A promising COVID-19 pill is nearing full approval from the US Food and Drug Administration (FDA). Paxlovid, developed by Pfizer, has been recommended by a panel of expert advisers for use as a treatment for adults with COVID-19 who are at high risk for severe illness. The drug has been available under emergency use authorization, and the panel’s endorsement is expected to lead to full approval soon.
The panel’s decision came after the FDA released a new analysis showing that Paxlovid reduces hospitalizations and deaths among both vaccinated and unvaccinated individuals. Based on COVID-19 rates in January, the drug could save 1,500 lives and prevent 13,000 hospitalizations per week in the United States. The vote in favor of Paxlovid was 16-1.
Currently, only one antiviral drug, Remdesivir, has full FDA approval for COVID-19 treatment. However, its use is limited, as patients need to visit a clinic for infusions three days in a row. In contrast, Paxlovid is a pill that can be taken at home over five days.
Representatives from Pfizer announced that the company is continuing to study the drug in immunocompromised or pregnant patients, as well as for the prevention of long-term COVID-19.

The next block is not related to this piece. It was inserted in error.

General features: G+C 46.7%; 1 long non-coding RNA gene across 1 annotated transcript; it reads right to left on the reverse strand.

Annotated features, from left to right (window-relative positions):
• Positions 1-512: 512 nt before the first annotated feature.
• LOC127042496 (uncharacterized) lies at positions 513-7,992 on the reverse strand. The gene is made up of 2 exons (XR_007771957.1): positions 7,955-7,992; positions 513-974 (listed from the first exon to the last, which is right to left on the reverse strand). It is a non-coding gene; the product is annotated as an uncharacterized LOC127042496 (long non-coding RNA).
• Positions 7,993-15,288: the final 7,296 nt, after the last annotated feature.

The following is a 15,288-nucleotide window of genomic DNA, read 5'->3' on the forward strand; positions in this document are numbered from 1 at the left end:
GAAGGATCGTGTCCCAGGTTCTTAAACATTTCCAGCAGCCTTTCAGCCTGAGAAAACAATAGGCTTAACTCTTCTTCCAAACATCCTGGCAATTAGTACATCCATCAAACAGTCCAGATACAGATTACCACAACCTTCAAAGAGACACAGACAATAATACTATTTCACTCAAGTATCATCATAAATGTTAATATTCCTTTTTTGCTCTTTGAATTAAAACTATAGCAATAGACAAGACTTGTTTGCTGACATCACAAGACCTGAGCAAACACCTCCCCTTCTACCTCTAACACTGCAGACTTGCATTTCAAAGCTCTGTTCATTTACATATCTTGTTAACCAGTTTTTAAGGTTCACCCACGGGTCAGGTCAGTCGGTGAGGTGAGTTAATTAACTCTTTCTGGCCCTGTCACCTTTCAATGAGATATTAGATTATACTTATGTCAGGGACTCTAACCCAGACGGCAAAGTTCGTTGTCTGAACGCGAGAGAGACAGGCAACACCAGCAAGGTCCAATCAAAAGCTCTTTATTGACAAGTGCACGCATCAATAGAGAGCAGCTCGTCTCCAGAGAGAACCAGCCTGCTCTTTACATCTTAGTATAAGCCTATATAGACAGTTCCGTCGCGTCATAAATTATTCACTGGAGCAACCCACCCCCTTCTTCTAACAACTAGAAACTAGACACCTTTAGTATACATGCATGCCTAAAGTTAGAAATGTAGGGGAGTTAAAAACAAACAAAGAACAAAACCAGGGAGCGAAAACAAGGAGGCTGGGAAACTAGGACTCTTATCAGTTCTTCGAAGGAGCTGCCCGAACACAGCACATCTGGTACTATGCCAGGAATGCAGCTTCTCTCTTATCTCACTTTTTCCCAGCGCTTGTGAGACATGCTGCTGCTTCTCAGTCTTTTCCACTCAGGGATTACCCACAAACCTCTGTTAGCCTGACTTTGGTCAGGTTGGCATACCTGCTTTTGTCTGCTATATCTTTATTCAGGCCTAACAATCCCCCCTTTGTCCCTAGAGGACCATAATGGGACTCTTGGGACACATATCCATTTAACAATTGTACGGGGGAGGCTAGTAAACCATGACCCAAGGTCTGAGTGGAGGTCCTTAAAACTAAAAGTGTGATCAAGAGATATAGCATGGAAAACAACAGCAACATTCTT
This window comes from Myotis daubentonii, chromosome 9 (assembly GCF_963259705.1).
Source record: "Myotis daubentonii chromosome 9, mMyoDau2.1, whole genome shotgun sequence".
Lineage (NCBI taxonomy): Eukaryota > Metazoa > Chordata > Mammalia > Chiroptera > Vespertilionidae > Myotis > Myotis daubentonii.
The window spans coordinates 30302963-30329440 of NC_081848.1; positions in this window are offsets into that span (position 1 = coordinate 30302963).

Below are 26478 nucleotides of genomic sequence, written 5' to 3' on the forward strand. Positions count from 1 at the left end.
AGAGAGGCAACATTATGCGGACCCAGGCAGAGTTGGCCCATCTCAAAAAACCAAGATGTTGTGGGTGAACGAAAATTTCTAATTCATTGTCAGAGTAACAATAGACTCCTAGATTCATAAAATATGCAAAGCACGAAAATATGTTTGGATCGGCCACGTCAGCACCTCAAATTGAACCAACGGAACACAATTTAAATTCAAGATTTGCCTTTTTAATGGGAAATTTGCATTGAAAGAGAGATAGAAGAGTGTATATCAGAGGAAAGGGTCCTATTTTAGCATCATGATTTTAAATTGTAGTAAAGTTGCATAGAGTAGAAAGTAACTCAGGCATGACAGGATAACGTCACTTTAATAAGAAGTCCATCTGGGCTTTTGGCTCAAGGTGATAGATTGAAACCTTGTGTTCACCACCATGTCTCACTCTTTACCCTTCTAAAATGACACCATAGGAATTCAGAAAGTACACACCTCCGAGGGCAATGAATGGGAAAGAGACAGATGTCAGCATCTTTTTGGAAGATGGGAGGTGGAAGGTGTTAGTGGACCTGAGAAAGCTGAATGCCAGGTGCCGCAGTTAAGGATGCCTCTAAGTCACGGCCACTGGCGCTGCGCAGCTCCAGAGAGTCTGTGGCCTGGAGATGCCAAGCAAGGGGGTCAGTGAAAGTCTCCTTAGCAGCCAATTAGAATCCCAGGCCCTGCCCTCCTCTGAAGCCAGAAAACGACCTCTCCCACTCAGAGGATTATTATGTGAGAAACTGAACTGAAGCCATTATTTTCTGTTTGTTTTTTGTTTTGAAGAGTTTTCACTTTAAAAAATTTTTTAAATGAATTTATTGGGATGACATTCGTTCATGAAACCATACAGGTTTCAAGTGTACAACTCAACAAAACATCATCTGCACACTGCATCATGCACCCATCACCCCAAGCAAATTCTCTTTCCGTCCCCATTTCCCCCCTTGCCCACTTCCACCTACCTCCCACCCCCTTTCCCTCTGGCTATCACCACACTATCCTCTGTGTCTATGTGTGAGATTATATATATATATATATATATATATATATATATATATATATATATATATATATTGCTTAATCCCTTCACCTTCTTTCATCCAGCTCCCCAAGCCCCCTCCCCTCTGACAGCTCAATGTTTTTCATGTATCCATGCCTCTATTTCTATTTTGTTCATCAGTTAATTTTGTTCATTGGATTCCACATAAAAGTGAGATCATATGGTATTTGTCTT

The pill is the first to cut short the positive test time after infection and reduce symptoms. The effectiveness of the drug has been studied in clinical trials, with positive results reported in terms of symptom relief and a reduction in the time it takes for patients to test negative for COVID-19.
The availability of Paxlovid as a treatment option will be a significant development in the fight against COVID-19, especially for individuals who are at high risk for severe illness. The drug’s approval will also provide more flexibility in treating COVID-19 patients, as it can be taken at home, reducing the burden on healthcare facilities.
The FDA’s advisory committee’s endorsement of Paxlovid is a significant step towards the drug’s full approval as a COVID-19 treatment. The drug’s availability will provide more options for treating the disease and could save thousands of lives each week.
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